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Alan's Story: Coping With Change After a Heart Attack - Alan's story

Support groups make a difference continued...

"It's so easy for cardiac patients to put weight on," Alan says. "And it's so hard to get it off. You need to walk every day or the weight comes right back."

Alan credits Cloris with giving him the help he needs to stay focused on taking care of his heart. But he also relies on a network of friends and support groups. The two belong to the cardiac support group at their local hospital. Alan is also a member of the Ticker Kickers—a group of people who have pacemakers or implantable cardiac defibrillators.

"I couldn't do any of it without my support groups," he says. "The camaraderie of being together and working out together makes such a big difference. We take care of each other."

When newcomers join, Alan and other longtime members of the group share what they know. "We ask them about what they're going through, what medicines they're taking. And we share information about how to get along. It's great for them and for us."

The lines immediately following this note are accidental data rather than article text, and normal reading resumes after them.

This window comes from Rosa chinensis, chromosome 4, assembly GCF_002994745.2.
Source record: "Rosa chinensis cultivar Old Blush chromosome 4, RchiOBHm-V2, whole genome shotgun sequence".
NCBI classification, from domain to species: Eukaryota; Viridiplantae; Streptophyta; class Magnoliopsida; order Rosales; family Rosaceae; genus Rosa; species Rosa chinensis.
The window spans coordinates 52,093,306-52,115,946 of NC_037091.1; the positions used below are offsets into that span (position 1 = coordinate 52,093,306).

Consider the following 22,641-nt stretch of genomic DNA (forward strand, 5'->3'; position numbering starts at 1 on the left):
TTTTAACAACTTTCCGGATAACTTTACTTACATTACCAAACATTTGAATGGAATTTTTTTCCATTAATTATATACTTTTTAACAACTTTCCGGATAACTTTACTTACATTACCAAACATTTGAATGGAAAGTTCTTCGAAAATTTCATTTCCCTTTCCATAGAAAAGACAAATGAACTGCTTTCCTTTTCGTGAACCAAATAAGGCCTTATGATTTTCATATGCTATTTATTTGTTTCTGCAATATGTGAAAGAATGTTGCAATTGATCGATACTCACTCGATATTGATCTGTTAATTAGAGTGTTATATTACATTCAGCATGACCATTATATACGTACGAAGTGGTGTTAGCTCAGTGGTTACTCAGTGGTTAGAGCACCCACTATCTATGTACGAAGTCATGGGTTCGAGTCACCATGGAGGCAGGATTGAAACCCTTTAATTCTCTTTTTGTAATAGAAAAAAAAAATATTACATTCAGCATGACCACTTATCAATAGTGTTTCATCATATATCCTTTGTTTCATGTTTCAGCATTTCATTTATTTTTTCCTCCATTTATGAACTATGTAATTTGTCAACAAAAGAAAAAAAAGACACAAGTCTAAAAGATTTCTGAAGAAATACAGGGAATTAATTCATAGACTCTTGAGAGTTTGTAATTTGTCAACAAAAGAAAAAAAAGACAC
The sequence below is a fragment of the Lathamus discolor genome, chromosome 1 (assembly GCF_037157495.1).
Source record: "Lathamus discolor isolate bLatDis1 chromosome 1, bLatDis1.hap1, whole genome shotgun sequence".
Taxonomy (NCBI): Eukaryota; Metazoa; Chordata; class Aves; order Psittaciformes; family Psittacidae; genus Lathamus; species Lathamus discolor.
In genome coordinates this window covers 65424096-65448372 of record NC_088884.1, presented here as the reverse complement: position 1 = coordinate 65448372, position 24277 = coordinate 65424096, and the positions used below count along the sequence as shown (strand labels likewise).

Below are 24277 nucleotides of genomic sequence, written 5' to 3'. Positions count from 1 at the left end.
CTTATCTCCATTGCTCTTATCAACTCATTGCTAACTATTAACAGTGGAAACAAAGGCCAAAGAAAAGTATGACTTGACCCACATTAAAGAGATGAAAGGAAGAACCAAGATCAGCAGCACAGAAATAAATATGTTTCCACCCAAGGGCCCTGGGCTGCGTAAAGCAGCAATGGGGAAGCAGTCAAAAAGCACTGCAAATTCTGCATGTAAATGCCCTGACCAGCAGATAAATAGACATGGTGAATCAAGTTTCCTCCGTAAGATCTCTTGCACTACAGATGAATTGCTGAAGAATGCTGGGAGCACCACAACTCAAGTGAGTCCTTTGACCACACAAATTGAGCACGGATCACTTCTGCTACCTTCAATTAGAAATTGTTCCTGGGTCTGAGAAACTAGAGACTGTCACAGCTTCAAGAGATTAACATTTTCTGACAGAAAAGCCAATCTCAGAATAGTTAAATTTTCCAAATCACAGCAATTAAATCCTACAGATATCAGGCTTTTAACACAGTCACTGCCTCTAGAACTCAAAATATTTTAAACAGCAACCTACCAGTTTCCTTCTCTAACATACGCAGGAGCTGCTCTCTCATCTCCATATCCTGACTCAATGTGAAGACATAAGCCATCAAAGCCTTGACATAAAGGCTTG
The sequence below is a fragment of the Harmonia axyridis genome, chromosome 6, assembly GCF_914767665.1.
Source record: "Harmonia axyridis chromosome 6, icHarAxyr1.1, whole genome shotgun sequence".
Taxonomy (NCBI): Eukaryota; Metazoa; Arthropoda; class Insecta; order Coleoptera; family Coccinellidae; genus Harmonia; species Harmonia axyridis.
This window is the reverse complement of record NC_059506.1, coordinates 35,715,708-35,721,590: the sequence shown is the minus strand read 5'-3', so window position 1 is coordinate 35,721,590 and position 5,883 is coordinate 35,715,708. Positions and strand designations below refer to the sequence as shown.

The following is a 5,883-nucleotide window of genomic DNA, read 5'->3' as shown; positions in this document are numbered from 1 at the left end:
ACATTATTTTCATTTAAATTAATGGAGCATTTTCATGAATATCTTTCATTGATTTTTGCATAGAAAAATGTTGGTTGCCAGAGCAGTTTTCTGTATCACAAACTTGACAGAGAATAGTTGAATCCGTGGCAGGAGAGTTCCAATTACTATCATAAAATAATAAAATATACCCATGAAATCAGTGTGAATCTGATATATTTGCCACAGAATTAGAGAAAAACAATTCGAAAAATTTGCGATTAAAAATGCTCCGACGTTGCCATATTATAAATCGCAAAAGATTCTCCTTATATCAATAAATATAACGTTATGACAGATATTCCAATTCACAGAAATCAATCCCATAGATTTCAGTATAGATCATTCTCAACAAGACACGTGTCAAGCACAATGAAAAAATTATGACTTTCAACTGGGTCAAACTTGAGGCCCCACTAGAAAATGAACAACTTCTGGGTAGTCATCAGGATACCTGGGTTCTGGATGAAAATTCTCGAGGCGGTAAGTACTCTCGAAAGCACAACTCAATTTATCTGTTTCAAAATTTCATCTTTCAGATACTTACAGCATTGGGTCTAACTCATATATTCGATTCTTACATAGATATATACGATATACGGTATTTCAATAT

Getting the care you need

After 4 bypass surgeries and 30 angioplasties, Alan has lots of tips about how to work with doctors. He and Cloris track every aspect of his medical care. They keep a printed sheet in the car and bring a copy to every doctor visit. The sheet contains a list of every procedure performed and when, medicines he has taken, names of doctors, and drug allergies.

If you plan to have bypass surgery, ask for the most experienced surgeon, Alan advises. He also tells people to make the most of their office visits and ask a lot of questions.

"We bring a list of questions to every doctor visit," Cloris says. "You can't always remember everything you want to know."

Coping with change after a heart attack

Life wasn't easy after the heart attack. Unable to return to work, Alan sank into depression. Cloris, up until then a full-time homemaker, found a job to support the family, which included two young children.

"That was the most difficult adjustment for Alan," Cloris says. "All of a sudden I was thrown into the workforce, and we didn't have any choice."

"Psychologically, it was tough," Alan says. "But we got used to it. And we kept going."

Working with a counselor or chaplain can be a huge help for people with heart problems and for their families. What is often overlooked in cardiac care is the impact a major heart event can have on the person's family and loved ones.

"When you have a heart attack, you know you have to change your lifestyle," Cloris says. "There's depression. But with all the new medicines and surgeries and procedures, you have to remember that there is so much to hope for."

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WebMD Medical Reference from Healthwise

Last Updated: February 13, 2013
This information is not intended to replace the advice of a doctor. Healthwise disclaims any liability for the decisions you make based on this information.
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